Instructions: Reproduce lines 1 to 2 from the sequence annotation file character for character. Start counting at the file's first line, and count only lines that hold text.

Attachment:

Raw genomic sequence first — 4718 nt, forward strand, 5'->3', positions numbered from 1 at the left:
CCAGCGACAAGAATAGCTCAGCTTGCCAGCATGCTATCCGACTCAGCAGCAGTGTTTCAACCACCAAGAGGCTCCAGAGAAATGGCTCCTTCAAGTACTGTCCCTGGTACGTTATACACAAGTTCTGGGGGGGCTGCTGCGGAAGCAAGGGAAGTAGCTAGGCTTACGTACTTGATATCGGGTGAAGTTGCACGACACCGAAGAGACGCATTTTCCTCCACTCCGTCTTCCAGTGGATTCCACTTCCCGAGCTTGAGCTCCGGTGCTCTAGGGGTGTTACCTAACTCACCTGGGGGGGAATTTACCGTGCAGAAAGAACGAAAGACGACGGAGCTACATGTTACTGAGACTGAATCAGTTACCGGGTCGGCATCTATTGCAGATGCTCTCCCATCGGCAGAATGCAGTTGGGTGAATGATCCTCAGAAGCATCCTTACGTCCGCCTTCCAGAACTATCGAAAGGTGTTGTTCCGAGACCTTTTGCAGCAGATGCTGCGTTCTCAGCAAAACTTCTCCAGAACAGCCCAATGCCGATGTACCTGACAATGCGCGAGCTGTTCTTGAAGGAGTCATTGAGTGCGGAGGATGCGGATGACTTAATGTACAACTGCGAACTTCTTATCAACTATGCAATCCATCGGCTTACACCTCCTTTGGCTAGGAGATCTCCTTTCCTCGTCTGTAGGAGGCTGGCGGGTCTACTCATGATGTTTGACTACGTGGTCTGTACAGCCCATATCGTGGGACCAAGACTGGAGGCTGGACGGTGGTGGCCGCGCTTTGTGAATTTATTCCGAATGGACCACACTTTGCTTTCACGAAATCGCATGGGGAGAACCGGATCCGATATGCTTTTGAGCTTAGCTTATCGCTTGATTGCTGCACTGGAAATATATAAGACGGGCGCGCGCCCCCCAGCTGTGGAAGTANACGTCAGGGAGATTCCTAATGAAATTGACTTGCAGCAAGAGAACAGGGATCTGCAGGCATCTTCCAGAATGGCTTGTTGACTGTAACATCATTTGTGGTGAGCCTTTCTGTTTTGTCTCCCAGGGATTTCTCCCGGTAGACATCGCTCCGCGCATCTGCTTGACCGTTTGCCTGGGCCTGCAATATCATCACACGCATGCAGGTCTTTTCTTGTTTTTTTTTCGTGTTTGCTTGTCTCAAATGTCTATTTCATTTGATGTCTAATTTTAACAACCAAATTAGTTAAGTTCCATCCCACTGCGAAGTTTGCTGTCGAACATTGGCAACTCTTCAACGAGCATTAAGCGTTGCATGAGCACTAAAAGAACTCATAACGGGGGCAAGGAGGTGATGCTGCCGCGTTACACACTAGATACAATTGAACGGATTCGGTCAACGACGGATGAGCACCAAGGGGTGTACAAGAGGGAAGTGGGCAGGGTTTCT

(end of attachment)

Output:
Raw genomic sequence first — 4718 nt, forward strand, 5'->3', positions numbered from 1 at the left:
CCAGCGACAAGAATAGCTCAGCTTGCCAGCATGCTATCCGACTCAGCAGCAGTGTTTCAACCACCAAGAGGCTCCAGAGAAATGGCTCCTTCAAGTACTGTCCCTGGTACGTTATACACAAGTTCTGGGGGGGCTGCTGCGGAAGCAAGGGAAGTAGCTAGGCTTACGTACTTGATATCGGGTGAAGTTGCACGACACCGAAGAGACGCATTTTCCTCCACTCCGTCTTCCAGTGGATTCCACTTCCCGAGCTTGAGCTCCGGTGCTCTAGGGGTGTTACCTAACTCACCTGGGGGGGAATTTACCGTGCAGAAAGAACGAAAGACGACGGAGCTACATGTTACTGAGACTGAATCAGTTACCGGGTCGGCATCTATTGCAGATGCTCTCCCATCGGCAGAATGCAGTTGGGTGAATGATCCTCAGAAGCATCCTTACGTCCGCCTTCCAGAACTATCGAAAGGTGTTGTTCCGAGACCTTTTGCAGCAGATGCTGCGTTCTCAGCAAAACTTCTCCAGAACAGCCCAATGCCGATGTACCTGACAATGCGCGAGCTGTTCTTGAAGGAGTCATTGAGTGCGGAGGATGCGGATGACTTAATGTACAACTGCGAACTTCTTATCAACTATGCAATCCATCGGCTTACACCTCCTTTGGCTAGGAGATCTCCTTTCCTCGTCTGTAGGAGGCTGGCGGGTCTACTCATGATGTTTGACTACGTGGTCTGTACAGCCCATATCGTGGGACCAAGACTGGAGGCTGGACGGTGGTGGCCGCGCTTTGTGAATTTATTCCGAATGGACCACACTTTGCTTTCACGAAATCGCATGGGGAGAACCGGATCCGATATGCTTTTGAGCTTAGCTTATCGCTTGATTGCTGCACTGGAAATATATAAGACGGGCGCGCGCCCCCCAGCTGTGGAAGTANACGTCAGGGAGATTCCTAATGAAATTGACTTGCAGCAAGAGAACAGGGATCTGCAGGCATCTTCCAGAATGGCTTGTTGACTGTAACATCATTTGTGGTGAGCCTTTCTGTTTTGTCTCCCAGGGATTTCTCCCGGTAGACATCGCTCCGCGCATCTGCTTGACCGTTTGCCTGGGCCTGCAATATCATCACACGCATGCAGGTCTTTTCTTGTTTTTTTTTCGTGTTTGCTTGTCTCAAATGTCTATTTCATTTGATGTCTAATTTTAACAACCAAATTAGTTAAGTTCCATCCCACTGCGAAGTTTGCTGTCGAACATTGGCAACTCTTCAACGAGCATTAAGCGTTGCATGAGCACTAAAAGAACTCATAACGGGGGCAAGGAGGTGATGCTGCCGCGTTACACACTAGATACAATTGAACGGATTCGGTCAACGACGGATGAGCACCAAGGGGTGTACAAGAGGGAAGTGGGCAGGGTTTCT